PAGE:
The elusive White-eyed Vireo is a bird of dense, scrubby habitats. Like the Yellow-breasted Chat, this yellow, gray, and white bird is more often heard than seen. But this vireo is just as curious as another denizen of thick foliage, the Common Yellowthroat. Like that species, it can sometimes be lured into view with a few squeaking noises. A quick glimpse of this vireo reveals a stocky little bird with a thick, slightly hooked dark gray bill and yellow "spectacles" surrounding somewhat fierce-looking white eyes.
An Intense Stare
The White-eyed Vireo is one of only a few passerines in North America with white eyes. Another species, the Wrentit, is also found in densely vegetated habitats, but in a rather limited range along the West Coast and in Northern Mexico. In addition, Eastern Towhees in the southeastern U.S. have white eyes, instead of the species' “usual” red. Also, female Bushtits have pale, whitish eyes. Some blackbirds, such as the Rusty Blackbird, have pale eyes that are usually referred to as yellowish.
The white eye color of this vireo is characteristic of an adult bird. Young White-eyed Vireos are gray-eyed, and only attain white eyes in their second year.
The White-eyed Vireo nests across much of the eastern and central United States and in northeastern Mexico. Six subspecies are recognized, varying in size and color. White-eyed Vireos breeding along the Gulf Coast are resident (nonmigratory), while more northerly populations retreat to the southern U.S. and tropics for the winter. One subspecies of White-eyed Vireo is found only in Bermuda, where it is known as the "Chick-of-the-Village," an onomatopoeic translation of this bird's chattering vocalizations.
The loud, distinctive song of the White-eyed Vireo is an explosive jumble of notes, typically beginning and ending with a sharp chik sound. This song is often described as "per-chick-a-WOW-chick!" Other descriptions include "quick-with-the-beer-check!" and "sit, sit-behind-a-white-oak, sit." The White-eyed Vireo also mimics the call notes and, less often, the songs of other bird species, and incorporates them into its own vocalizations. Males are the only singers during the breeding season, but both sexes sing during the winter.
Listen to the White-eyed Vireo's abrupt song here:
(Audio: Russ Wigh, XC570175. Accessible at https://www.xeno-canto.org/570175 · Brad Banner, XC614740. Accessible at www.xeno-canto.org/614740)
Like the related Red-eyed Vireo and many other migratory birds, the White-eyed Vireo switches diets according to the season. During the breeding season, it consumes a wide variety of insects, spiders, and even small lizards; in the fall and winter, it adds seeds and berries to the menu.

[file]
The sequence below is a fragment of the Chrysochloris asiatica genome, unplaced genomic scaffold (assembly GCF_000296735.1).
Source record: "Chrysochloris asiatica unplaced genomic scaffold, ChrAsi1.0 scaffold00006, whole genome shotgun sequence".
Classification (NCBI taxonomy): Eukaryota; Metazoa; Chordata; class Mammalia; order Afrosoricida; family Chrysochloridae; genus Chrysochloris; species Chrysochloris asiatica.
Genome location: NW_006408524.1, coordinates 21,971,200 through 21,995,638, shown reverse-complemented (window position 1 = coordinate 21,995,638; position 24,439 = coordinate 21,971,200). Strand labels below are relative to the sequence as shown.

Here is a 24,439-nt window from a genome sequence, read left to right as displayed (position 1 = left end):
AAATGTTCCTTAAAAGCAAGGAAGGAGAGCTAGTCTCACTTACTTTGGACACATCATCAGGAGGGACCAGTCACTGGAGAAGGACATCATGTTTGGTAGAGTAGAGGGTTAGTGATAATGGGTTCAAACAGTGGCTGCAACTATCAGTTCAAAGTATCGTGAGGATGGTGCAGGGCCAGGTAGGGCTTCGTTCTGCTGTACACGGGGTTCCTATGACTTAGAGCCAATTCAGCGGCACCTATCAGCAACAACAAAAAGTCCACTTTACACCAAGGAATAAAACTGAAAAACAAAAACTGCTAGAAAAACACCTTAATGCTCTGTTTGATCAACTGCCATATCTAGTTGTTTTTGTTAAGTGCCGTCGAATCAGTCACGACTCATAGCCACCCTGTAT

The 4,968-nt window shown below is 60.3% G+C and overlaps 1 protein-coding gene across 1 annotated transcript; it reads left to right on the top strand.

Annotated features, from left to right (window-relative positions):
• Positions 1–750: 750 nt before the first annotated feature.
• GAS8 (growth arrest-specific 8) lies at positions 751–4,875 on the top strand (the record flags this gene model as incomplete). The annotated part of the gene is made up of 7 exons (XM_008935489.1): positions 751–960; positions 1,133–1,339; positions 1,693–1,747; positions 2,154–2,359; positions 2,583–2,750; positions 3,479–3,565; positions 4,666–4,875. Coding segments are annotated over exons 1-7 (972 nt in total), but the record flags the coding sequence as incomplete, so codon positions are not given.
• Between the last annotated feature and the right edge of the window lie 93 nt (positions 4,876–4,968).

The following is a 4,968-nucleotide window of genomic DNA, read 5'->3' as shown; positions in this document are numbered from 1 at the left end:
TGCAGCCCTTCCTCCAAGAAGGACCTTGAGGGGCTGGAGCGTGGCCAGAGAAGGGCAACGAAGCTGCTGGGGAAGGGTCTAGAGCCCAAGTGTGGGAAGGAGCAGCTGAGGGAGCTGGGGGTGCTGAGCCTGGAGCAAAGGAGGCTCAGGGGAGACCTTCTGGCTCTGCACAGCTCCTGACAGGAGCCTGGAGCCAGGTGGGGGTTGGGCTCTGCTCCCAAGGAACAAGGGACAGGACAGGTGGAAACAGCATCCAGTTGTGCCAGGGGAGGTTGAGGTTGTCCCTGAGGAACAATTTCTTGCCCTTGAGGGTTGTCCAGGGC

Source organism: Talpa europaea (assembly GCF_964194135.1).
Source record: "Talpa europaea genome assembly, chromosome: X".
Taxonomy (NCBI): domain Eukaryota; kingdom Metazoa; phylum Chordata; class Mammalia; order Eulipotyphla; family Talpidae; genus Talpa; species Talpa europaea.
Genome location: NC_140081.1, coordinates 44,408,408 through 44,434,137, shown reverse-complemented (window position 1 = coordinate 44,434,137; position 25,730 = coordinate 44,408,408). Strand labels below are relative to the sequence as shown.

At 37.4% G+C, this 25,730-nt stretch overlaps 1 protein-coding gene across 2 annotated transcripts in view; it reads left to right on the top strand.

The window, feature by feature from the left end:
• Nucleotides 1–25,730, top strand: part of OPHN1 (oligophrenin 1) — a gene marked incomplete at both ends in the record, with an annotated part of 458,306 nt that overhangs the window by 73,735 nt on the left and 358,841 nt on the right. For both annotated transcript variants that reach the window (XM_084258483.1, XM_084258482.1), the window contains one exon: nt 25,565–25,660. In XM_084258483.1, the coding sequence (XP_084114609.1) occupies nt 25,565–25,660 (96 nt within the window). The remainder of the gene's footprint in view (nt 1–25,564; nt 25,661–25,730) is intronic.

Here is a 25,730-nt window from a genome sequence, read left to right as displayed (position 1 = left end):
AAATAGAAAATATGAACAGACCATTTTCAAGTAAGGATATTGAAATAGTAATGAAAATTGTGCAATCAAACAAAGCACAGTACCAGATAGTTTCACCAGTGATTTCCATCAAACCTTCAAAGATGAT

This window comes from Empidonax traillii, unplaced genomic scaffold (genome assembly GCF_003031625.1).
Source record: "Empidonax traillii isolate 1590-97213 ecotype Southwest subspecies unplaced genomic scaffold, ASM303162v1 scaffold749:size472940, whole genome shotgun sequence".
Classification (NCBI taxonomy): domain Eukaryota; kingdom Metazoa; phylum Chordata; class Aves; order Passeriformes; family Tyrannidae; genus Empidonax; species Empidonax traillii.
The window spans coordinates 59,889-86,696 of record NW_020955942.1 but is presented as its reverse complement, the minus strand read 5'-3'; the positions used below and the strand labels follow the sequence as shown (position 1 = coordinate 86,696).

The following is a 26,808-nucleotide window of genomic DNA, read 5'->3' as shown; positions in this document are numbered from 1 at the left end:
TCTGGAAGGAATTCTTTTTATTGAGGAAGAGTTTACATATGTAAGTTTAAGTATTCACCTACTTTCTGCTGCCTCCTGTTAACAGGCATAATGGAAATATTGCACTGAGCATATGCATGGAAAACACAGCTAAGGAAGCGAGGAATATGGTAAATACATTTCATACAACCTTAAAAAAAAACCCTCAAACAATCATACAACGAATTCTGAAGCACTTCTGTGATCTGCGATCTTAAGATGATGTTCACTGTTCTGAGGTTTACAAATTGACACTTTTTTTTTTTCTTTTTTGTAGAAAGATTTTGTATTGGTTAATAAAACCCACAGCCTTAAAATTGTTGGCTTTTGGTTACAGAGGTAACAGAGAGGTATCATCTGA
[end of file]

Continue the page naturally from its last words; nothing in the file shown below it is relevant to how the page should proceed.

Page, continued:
The White-eyed Vireo forages by slowly hopping and flitting through dense undergrowth. Prey is captured with a quick lunge or short hovering flight.
Each spring, the male White-eyed Vireo stakes out a territory and begins to incessantly sing from conspicuous perches to attract a mate. Females will make the rounds of several territories, eventually settling on a suitable territory and mate for the season.
The female White-eyed Vireo chooses a nest site in a shrub or young tree, usually within eight feet of the ground. The male and female build a cup-shaped, slightly pendulous nest in the fork of a thin, horizontal branch. The nest is built of leaves, roots, twigs, bark, and paper, lined with softer materials and bound in flexible spider webs, which expand as the pair's hatchlings grow. The female lays three to five eggs, which both parents take turns incubating. Both parents also raise the young birds, which usually leave the nest within two weeks.
Like many other small songbirds, the White-eyed Vireo is a frequent host of the Brown-headed Cowbird, a brood parasite, or species that lays its eggs in other birds' nests. Larger cowbird hatchlings usually outcompete vireo chicks, which die of starvation or are pushed out of the nest.
Saving Vireo Habitats
Although the White-eyed Vireo remains fairly common, it is still vulnerable to habitat loss. Its favored habitat of shrub, hedgerow, and secondary forest is rarely protected, and often cleared. Outdoor cats are a significant threat to this bird because of its tendency to nest low, and migrating White-eyed Vireos are frequent victims of collisions with structures such as communications towers.
ABC provides a number of resources to help reduce these threats. ABC's Cats Indoors program advocates for responsible pet ownership and works to educate the public and policy makers about the many benefits to birds, cats, and people when cats are kept indoors.
Our collisions program helps to prevent communications tower collisions and fatalities, and provides solutions to prevent bird collisions with glass, particularly at home windows.
In addition, we are involved in a number of large-scale conservation initiatives to protect and recover habitat on breeding and wintering grounds, including BirdScapes and Joint Ventures.
Donate to support ABC's conservation mission!